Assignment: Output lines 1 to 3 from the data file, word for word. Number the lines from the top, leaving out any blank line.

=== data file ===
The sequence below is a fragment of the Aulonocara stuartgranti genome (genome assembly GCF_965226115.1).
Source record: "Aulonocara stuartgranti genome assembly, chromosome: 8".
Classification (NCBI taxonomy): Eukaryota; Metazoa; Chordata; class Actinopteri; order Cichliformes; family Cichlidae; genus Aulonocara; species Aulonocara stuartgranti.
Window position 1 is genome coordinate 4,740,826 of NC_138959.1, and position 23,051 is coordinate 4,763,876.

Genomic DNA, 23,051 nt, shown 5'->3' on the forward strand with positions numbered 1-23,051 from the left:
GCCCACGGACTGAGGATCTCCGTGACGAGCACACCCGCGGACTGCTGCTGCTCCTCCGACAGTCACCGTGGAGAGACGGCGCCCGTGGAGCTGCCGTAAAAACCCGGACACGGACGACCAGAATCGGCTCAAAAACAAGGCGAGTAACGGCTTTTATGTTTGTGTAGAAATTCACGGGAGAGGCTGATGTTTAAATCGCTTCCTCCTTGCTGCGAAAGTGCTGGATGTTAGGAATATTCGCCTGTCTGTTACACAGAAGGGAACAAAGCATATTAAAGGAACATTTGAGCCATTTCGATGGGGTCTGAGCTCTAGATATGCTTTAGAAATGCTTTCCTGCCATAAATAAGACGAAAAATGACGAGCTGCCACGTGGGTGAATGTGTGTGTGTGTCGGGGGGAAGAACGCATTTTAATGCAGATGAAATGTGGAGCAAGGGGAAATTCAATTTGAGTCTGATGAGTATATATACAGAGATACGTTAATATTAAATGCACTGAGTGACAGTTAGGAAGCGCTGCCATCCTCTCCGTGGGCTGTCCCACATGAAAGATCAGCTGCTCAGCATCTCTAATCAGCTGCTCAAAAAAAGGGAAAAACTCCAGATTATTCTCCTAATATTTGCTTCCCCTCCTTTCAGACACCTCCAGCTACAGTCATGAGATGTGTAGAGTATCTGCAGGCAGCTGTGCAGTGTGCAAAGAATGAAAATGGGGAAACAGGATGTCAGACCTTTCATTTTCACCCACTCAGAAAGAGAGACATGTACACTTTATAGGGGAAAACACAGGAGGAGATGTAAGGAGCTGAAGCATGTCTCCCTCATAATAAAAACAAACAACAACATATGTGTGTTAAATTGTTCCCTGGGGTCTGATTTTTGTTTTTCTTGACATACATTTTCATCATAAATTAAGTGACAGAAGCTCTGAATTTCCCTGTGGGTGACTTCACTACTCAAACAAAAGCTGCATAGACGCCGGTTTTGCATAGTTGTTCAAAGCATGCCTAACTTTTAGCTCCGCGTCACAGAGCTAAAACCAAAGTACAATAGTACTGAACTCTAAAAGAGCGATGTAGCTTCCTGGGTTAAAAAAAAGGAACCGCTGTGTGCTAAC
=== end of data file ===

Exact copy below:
The sequence below is a fragment of the Aulonocara stuartgranti genome (genome assembly GCF_965226115.1).
Source record: "Aulonocara stuartgranti genome assembly, chromosome: 8".
Classification (NCBI taxonomy): Eukaryota; Metazoa; Chordata; class Actinopteri; order Cichliformes; family Cichlidae; genus Aulonocara; species Aulonocara stuartgranti.